I, Teacher

Early in Isaac Asimov’s speculative fiction classic “I, Robot,” a little girl named Gloria becomes more attached to a robot named Robbie than to her own parents. Originally wary of Robbie, Gloria’s parents grow to love and respect the tin man after it saves their little munchkin’s life by sweeping her away from the path …

I, Teacher Read More »

Collected Treasures

When Ailsa Mellon Bruce died in 1969, she left behind a collection of fine and decorative arts that was as extraordinary as it was extensive. The daughter of U.S. Secretary of the Treasury Andrew Mellon and sister of the equally noted collector Paul Mellon, she had spent much of her life and considerable fortune amassing …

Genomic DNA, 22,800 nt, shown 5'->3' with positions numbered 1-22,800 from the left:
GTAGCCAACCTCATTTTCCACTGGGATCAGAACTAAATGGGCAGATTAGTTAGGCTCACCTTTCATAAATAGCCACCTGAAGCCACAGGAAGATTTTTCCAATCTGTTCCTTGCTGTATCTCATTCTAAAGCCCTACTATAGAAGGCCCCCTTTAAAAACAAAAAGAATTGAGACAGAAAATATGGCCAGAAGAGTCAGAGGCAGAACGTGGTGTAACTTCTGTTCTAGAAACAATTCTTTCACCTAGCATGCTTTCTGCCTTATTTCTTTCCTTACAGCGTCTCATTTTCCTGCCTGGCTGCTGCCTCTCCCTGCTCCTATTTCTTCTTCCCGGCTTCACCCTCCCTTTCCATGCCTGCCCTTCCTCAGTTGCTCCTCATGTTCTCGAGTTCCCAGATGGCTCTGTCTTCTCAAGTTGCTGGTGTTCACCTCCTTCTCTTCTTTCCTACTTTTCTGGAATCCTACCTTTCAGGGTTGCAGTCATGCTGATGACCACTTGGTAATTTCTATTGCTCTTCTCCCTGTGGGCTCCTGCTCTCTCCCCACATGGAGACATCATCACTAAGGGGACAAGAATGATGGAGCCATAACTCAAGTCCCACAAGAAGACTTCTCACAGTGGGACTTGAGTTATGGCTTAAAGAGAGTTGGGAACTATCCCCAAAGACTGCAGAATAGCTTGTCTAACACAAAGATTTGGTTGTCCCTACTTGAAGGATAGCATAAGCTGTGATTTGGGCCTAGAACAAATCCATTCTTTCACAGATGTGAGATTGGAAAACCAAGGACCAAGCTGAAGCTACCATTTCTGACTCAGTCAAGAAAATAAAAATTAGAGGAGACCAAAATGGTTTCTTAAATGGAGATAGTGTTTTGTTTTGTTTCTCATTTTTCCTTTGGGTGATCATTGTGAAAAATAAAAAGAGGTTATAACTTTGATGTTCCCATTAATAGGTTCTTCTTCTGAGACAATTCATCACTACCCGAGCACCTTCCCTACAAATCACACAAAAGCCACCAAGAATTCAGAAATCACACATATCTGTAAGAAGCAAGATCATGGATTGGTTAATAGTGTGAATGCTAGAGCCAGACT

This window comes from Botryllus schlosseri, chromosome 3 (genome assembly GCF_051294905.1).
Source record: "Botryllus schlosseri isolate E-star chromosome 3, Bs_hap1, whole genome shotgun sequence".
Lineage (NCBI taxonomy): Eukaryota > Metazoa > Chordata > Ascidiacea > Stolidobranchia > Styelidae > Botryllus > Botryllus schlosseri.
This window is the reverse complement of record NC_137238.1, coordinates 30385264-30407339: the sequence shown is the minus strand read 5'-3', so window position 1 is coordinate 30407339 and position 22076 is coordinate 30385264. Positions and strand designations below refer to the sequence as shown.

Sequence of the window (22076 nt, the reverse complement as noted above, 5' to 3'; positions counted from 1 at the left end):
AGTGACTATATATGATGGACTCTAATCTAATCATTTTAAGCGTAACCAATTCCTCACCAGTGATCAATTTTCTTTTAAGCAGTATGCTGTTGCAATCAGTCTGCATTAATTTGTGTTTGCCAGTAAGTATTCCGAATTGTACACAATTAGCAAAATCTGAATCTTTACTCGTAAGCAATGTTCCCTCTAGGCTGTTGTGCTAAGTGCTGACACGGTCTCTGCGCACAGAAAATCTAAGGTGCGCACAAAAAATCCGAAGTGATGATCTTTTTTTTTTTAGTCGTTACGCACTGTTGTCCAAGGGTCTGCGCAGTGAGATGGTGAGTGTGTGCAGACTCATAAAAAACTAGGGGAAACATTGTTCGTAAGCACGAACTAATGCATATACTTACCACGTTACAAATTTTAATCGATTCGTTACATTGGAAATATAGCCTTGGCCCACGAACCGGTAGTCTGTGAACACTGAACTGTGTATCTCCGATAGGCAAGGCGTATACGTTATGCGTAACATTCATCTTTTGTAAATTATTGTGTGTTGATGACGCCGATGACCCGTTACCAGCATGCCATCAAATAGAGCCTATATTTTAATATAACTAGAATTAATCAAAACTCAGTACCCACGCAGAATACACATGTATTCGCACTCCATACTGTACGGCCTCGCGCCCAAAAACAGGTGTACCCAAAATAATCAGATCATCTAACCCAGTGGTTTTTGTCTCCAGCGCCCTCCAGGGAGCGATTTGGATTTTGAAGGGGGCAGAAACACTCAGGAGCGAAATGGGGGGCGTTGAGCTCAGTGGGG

Collected Treasures Read More »

To Do List … Pittsburgh

From Rafael Viñoly’s green Convention Center, head to Grant Street, the traditional seat of Pittsburgh government and corporate power. You’ll see the enormous U.S. Steel building, now with UPMC on top. U.S. Steel remains the largest tenant, but the University of Pittsburgh Medical  Center is the region’s biggest employer. On the right is the Gulf Tower, former …

To Do List … Pittsburgh Read More »

Henry Clay Frick: Blood Pact

Among the great fortunes of Pittsburgh’s Golden Age (1870–1910), that of Henry Clay Frick stands third, bested only by Andrew Carnegie and the Mellons. But the extraordinary aspect of the Frick fortune was not its size. Carnegie, Heinz, Mellon and Westinghouse were all entrepreneurs who exercised ultimate control in their operations. Frick started as an …

Henry Clay Frick: Blood Pact Read More »

A Very Short History of Pittsburgh